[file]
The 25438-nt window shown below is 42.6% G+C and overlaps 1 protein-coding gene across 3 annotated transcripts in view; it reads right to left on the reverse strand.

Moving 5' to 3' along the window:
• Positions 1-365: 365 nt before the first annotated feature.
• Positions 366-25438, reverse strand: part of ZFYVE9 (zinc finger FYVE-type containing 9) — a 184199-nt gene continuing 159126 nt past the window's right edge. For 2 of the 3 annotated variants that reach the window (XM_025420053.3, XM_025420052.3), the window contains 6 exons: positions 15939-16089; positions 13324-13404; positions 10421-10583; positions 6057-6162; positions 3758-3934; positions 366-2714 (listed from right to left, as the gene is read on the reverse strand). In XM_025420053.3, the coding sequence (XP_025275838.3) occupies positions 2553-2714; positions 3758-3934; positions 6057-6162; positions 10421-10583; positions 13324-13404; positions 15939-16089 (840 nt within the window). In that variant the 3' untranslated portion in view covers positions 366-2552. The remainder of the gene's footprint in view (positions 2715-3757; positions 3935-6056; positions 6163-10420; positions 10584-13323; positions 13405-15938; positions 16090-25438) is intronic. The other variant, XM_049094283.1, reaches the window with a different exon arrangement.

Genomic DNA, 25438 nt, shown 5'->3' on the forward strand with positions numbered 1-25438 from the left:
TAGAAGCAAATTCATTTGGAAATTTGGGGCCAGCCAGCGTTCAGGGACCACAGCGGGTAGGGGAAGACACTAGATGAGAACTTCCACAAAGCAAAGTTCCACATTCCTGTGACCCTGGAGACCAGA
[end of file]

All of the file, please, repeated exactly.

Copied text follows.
The 25438-nt window shown below is 42.6% G+C and overlaps 1 protein-coding gene across 3 annotated transcripts in view; it reads right to left on the reverse strand.

Moving 5' to 3' along the window:
• Positions 1-365: 365 nt before the first annotated feature.
• Positions 366-25438, reverse strand: part of ZFYVE9 (zinc finger FYVE-type containing 9) — a 184199-nt gene continuing 159126 nt past the window's right edge. For 2 of the 3 annotated variants that reach the window (XM_025420053.3, XM_025420052.3), the window contains 6 exons: positions 15939-16089; positions 13324-13404; positions 10421-10583; positions 6057-6162; positions 3758-3934; positions 366-2714 (listed from right to left, as the gene is read on the reverse strand). In XM_025420053.3, the coding sequence (XP_025275838.3) occupies positions 2553-2714; positions 3758-3934; positions 6057-6162; positions 10421-10583; positions 13324-13404; positions 15939-16089 (840 nt within the window). In that variant the 3' untranslated portion in view covers positions 366-2552. The remainder of the gene's footprint in view (positions 2715-3757; positions 3935-6056; positions 6163-10420; positions 10584-13323; positions 13405-15938; positions 16090-25438) is intronic. The other variant, XM_049094283.1, reaches the window with a different exon arrangement.

Genomic DNA, 25438 nt, shown 5'->3' on the forward strand with positions numbered 1-25438 from the left:
TAGAAGCAAATTCATTTGGAAATTTGGGGCCAGCCAGCGTTCAGGGACCACAGCGGGTAGGGGAAGACACTAGATGAGAACTTCCACAAAGCAAAGTTCCACATTCCTGTGACCCTGGAGACCAGA